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I'm fairly new to caching and would like to ask a simple question:

Imagine i have the following class entity:

public class Player {

   private Secret secret;


now, lets assume i'm caching both entites (Secret and Player). now, lets say i do this:

player.getSecret().setValue("no secrets");  // lets say this secret id == 2;

Does the 2nd level cache smart enough to evict the cache called "Secret" where an entry is with id == 2?

Does the 2nd level cache have some sort of limitation that i should be aware of ? will it be pluggable without changing my web app whats or ever?

share|improve this question
Yes. Why don't you try it? – JB Nizet Feb 9 '14 at 9:14
I edited my post, i was trying to ask in a more genralized way about pitfalls of 2nd level cache – Urbanleg Feb 9 '14 at 9:16
The second-level cache is almost transparent. The only pitfalls I know about are that, if some other process updaters the database, the cache won't be aware of it (obviously), and that some join fetches are not always honored (unless this bug has been fixed sine I met it). – JB Nizet Feb 9 '14 at 9:26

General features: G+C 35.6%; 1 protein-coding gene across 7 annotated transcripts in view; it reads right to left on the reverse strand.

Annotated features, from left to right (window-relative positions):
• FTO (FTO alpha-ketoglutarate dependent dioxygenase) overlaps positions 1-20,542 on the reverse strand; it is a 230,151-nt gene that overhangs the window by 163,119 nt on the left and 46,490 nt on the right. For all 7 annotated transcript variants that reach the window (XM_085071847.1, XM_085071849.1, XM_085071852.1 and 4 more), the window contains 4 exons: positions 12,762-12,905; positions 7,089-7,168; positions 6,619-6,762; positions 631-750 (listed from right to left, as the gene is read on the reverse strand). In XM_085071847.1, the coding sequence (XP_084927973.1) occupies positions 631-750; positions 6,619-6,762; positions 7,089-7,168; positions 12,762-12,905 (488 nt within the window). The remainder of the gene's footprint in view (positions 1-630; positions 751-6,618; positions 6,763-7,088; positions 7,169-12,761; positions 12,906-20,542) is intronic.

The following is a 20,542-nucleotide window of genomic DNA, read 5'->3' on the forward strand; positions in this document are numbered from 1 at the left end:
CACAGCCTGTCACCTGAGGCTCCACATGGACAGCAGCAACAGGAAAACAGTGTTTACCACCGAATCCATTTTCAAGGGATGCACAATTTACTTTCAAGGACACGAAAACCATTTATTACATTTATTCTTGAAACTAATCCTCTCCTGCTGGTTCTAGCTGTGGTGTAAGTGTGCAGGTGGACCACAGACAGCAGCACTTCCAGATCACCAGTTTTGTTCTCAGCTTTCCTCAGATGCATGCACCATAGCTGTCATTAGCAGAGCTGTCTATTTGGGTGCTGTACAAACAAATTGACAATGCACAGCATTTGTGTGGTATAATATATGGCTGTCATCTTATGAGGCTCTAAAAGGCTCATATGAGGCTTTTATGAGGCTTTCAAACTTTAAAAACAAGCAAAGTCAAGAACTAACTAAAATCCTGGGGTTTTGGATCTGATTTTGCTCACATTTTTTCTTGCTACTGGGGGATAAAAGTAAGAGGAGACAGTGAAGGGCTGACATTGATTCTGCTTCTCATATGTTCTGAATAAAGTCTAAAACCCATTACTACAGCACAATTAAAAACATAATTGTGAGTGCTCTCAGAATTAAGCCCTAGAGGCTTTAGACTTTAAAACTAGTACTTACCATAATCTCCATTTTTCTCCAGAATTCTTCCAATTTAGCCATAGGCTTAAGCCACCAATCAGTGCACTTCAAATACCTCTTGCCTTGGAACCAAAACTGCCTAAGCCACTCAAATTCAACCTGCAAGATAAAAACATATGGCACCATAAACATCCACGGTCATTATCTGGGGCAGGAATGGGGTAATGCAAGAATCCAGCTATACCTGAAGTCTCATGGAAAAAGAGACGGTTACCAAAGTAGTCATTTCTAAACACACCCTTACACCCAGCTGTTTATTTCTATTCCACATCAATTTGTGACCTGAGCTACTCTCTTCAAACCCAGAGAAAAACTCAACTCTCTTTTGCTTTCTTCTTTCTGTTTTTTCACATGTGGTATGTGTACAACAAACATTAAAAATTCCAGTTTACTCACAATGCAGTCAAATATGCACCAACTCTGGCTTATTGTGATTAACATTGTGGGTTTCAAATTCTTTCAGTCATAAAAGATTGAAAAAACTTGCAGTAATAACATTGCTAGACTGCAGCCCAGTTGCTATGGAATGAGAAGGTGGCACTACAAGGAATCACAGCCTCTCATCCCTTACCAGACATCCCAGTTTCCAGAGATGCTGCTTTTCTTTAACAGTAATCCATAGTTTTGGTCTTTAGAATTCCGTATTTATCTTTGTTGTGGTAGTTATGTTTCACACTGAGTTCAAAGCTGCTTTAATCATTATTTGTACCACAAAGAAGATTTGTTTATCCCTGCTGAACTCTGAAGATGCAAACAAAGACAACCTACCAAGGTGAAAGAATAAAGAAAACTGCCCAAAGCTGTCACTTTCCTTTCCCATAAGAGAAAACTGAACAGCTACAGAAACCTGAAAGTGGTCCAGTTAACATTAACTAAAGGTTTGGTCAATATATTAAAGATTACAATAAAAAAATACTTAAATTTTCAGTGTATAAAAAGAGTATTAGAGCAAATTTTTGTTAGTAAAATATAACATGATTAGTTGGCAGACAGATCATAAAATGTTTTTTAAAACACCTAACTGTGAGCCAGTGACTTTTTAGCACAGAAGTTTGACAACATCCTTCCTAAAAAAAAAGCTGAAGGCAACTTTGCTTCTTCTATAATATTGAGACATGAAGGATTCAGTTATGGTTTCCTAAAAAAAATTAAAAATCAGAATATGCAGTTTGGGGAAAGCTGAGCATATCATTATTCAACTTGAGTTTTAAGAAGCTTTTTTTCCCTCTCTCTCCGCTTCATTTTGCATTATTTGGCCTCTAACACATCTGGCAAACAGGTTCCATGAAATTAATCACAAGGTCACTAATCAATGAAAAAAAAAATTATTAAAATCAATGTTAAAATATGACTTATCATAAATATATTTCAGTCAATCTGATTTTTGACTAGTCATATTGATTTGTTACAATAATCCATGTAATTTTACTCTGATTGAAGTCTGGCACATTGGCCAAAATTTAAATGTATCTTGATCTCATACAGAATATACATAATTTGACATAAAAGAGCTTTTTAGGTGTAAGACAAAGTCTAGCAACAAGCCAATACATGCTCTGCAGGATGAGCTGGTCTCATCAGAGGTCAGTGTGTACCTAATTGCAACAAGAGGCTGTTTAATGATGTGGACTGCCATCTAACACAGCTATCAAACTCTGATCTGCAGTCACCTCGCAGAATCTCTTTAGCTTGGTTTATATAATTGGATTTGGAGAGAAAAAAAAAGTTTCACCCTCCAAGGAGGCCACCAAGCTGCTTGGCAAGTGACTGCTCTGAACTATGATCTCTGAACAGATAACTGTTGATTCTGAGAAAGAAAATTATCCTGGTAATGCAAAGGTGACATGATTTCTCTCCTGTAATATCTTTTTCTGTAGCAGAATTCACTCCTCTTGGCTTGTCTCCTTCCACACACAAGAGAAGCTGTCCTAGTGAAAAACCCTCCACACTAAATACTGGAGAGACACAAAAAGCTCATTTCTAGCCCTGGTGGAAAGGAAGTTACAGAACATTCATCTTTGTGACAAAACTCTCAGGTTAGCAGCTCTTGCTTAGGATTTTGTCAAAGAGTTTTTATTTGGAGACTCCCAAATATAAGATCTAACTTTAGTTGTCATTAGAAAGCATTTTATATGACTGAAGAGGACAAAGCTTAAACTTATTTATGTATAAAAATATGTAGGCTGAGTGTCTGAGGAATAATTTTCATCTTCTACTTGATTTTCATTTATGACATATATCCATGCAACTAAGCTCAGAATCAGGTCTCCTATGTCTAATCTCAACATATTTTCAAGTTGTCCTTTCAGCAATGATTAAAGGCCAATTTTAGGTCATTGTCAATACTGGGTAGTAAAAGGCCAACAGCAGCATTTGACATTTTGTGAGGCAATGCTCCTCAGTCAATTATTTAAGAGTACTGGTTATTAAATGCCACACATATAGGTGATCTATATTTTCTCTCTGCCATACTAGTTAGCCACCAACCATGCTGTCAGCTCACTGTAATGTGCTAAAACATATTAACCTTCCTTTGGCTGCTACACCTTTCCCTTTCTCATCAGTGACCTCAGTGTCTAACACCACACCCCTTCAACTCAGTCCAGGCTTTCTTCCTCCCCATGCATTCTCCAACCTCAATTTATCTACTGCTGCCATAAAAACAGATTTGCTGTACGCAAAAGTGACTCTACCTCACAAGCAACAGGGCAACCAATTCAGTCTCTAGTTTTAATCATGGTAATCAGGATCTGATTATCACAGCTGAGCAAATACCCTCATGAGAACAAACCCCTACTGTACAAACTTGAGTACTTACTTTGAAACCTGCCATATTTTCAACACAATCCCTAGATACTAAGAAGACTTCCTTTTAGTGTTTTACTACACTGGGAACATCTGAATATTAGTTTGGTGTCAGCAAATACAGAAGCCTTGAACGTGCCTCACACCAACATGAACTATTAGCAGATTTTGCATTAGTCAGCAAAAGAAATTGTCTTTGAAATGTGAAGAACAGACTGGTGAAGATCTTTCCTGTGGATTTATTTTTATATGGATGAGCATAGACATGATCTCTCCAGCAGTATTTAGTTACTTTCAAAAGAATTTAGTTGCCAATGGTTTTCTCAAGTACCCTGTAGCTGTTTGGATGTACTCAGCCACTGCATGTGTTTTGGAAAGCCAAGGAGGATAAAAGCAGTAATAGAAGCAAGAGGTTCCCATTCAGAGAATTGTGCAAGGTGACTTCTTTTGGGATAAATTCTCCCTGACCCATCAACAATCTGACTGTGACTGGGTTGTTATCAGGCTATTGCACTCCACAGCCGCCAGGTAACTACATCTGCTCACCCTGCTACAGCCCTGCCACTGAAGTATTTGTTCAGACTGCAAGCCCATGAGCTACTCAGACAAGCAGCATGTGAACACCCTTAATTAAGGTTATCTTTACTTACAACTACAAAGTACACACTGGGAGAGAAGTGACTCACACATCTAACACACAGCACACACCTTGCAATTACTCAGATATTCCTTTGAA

It works well in that case, it will determine when objects are stale automatically if you use the correct cache concurrency strategy.

Concerning the question about pitfalls, these are some things to be aware when setting up the cache, that might be surprising the first time you see them:

  • by default only entities loaded by Id are cached, if you want to cache query results you need to add the query cache as well.

  • If you want to cache one to many to collections you need to annotate the association independently, as by default associations are not cached

See this blog post with details on these two caches: Truly Understanding the Second-Level and Query Caches

share|improve this answer
The entities loaded by a query are cached as well, but the cache will only be hit if you find them by ID. – JB Nizet Feb 9 '14 at 10:34

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